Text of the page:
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Toshiba Canvio Home NAS a Good Way to Build Local Cloud

By - Source: Toshiba | B 6 comments

Here's a good way to build a local cloud.

Now that the entire family is online thanks to smartphones, tablets, notebooks and so on, every home should have a central solution for storing music, pictures, video files, documents – you name it. The solution should be accessible from anywhere through easy-to-use software so that even impatient teens can deposit and go as they please.

Toshiba is now offering such solutions that, according to the company, address past complications of storing files. Called the Canvio Home Backup and Share, the device is a network attached storage (NAS) hub providing either 2 TB or 3 TB of storage, depending on your budget. The device is accompanied by easy-to-install and easy-to-use software so that anyone can set up the NAS on the local network.

"Set-up is a no-brainer for anyone with basic knowledge of computer hardware and software. Then, once it's up and running, you and your community of users will have no trouble logging in and finding the files and other content you want, thanks to a single application with a clear menu and intuitive interface," reads the product sheet.

Users can access the files from anywhere, whether it's in the home or away on a family trip. When at home, Toshiba's Canvio NAS allows users to stream video and music to DNLA-compliant devices, Windows PCs, Mac computers, iPhone and iPad mobile digital devices and Android-based smartphones and tablets.

Toshiba's Canvio Home provides only one hard drive bay, a Gigabit Ethernet interface, and a USB 2.0 port for adding even more files to share. For backing up files from Apple devices, Time Machine will be used. For Windows and Android-based devices, the included software will do image-based backups or incremental backups.

"It is so much more than just a box to drop your files in. This is safe, private storage that you can share," says Maciek Brzeski, vice president of product marketing and development, Branded Storage Products, Toshiba Digital Products Division.

Western Digital launched a similar product back in October 2013: the My Cloud family of personal cloud solutions. Like the Canvio Home product, WD's My Cloud also provides both local and remote access to files. Users can even transfer files from Dropbox and other public cloud accounts using WD's My Cloud mobile app.

On the pricing front, WD is charging $149.99 USD for 2 TB, $179.99 USD for 3 TB and $249.99 USD for 4 TB. Toshiba is a bit pricier than WD, charging $199.99 USD for the 2 TB model and $259.99 USD for the 3 TB model.

For more information about the Canvio Home Backup & Share products, the 2 TB version is listed here, and the 3 TB version is listed here.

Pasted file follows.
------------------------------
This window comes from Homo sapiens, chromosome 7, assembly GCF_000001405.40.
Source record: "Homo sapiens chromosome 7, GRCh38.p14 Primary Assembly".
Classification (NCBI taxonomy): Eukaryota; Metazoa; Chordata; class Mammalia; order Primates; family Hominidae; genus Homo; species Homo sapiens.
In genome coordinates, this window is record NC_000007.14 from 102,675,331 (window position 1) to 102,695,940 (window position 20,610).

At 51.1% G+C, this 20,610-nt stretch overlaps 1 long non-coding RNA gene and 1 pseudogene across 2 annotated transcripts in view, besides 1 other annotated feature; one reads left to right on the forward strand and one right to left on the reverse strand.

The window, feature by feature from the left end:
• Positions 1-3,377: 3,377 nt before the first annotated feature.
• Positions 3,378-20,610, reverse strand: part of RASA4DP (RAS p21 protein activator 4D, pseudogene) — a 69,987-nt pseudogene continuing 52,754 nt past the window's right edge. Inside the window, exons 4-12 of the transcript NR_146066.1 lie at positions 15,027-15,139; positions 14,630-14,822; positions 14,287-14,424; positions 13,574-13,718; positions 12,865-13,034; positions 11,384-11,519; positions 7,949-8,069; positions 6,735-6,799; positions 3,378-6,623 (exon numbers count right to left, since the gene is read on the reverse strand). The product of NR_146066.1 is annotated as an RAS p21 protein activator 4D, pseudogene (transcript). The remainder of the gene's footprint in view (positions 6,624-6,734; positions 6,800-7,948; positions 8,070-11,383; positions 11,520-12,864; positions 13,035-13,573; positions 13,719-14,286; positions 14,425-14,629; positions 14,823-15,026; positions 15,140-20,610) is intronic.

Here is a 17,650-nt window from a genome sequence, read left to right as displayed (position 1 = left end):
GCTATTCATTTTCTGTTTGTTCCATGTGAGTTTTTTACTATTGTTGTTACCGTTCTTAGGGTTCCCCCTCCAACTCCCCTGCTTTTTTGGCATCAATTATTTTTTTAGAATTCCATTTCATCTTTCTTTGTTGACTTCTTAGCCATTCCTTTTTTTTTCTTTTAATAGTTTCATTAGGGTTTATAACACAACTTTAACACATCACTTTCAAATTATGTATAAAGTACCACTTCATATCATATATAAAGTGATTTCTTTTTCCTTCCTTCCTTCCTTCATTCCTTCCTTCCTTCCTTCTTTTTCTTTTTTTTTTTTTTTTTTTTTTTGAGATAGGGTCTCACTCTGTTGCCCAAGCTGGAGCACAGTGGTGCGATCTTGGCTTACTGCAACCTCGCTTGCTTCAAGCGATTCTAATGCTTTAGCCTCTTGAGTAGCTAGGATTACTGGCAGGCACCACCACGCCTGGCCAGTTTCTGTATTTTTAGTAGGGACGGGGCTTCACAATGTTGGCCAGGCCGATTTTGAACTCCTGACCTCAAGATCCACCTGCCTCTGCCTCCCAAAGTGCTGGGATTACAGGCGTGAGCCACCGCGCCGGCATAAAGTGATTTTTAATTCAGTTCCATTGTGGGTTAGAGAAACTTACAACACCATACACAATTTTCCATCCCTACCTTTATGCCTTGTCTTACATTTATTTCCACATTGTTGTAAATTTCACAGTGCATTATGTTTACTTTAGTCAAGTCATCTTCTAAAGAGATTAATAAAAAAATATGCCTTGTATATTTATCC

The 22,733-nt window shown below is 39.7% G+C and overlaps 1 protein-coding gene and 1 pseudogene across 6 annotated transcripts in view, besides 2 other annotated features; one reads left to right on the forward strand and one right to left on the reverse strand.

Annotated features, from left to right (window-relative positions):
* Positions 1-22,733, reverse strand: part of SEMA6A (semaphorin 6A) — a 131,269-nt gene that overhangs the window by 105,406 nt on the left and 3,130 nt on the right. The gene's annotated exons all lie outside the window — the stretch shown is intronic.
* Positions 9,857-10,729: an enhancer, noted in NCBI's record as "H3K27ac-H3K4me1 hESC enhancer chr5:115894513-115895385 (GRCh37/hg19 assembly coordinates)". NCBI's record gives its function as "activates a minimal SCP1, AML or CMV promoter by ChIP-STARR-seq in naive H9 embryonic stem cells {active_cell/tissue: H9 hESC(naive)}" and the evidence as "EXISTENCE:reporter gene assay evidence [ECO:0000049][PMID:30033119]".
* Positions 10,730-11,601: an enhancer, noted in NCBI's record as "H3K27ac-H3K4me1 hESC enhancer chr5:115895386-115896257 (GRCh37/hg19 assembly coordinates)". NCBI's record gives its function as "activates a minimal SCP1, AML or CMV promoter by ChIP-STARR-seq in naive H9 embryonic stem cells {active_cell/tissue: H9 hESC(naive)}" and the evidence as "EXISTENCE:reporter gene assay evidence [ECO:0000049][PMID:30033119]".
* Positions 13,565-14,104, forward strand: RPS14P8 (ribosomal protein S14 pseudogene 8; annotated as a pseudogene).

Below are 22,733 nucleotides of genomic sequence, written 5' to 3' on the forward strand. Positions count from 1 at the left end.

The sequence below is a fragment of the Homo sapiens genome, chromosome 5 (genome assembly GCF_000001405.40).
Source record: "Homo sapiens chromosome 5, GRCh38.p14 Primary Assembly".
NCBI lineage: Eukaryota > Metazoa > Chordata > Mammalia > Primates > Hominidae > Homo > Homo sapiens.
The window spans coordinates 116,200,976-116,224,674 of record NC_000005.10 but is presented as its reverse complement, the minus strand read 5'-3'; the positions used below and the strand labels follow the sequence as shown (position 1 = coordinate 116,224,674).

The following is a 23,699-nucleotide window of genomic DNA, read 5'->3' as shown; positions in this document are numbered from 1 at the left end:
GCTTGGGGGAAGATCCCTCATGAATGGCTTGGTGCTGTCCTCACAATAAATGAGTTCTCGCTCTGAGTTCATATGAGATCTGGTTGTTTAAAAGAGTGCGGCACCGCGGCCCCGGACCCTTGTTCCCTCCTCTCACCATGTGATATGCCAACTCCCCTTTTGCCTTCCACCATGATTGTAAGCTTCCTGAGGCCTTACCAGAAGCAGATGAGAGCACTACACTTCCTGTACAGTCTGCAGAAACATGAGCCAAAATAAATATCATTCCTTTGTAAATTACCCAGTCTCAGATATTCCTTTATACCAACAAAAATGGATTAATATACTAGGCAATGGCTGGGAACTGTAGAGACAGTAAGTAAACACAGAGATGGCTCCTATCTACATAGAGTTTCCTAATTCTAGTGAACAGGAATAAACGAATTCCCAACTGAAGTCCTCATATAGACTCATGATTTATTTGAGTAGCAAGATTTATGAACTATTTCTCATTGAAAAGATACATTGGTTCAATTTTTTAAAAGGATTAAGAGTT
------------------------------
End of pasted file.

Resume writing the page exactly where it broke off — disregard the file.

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  • 0 Hide
    razor512 , February 8, 2014 7:20 AM
    I currently use one, it works really well, just don't use the software that it comes with, it is the reason why the reviews are horrible. the software sucks, it does not do anything that windows cannot already do. The windows backup is lightyears better than the canvio backup software, the device has all of the standard sharing features using FTP, samba, and a few other methods for accessing the shares locally and remotely.If you want to avoid a lot of pain, when you get the device, delete the software that it comes with, then first step, head to \\the NAS IP address (for example, \\192.168.1.50 ) on your file explorer.Then map share as a network drive. You are now done setting the device up, it is ready to use as a basic NAS.You can then set up encrypted FTP for remote access.It also has DLNA and a bunch of other features, basically 100% no need to use the canvio software.
  • 0 Hide
    amk-aka-Phantom , February 8, 2014 8:25 AM
    Quote:
    The solution should be accessible from anywhere through easy-to-use software so that even impatient teens can deposit and go as they please.
    "Impatient teens" usually set this stuff up. It's adults who can't figure shit out.Anyhow, this solution is pure garbage right here. No USB 3.0? Puh-leeeease, it's 2014. I built my own NAS running Windows 7 - not only it's a fully capable NAS but also allows me to do a lot of other things. In fact it's a perfectly fine office PC, which I used while my main one was broken - 32 GB SSD (SanDisk ReadyCache) as an OS drive, 1.5 TB WD Green (ripped out of its external enclosure) for storage, and Asus E45M1-I Deluxe providing USB 3.0 and even extra Wi-Fi hotspot for my room specifically for accelerated media streaming. Yes, it cost me more than $150, but I can add up to, I think, 3 more drives (CM Elite 120 case), it can be used as a real PC and I think it's worth the extra cost. One could also use Linux to cut the cost down.But if you really want just a dumb NAS, at least do yourself a favor and get one with USB 3.0. Like the WD mentioned in the article. Plus with WD NAS you know you've got WD drives, which are hands down the best hard drives left on the market.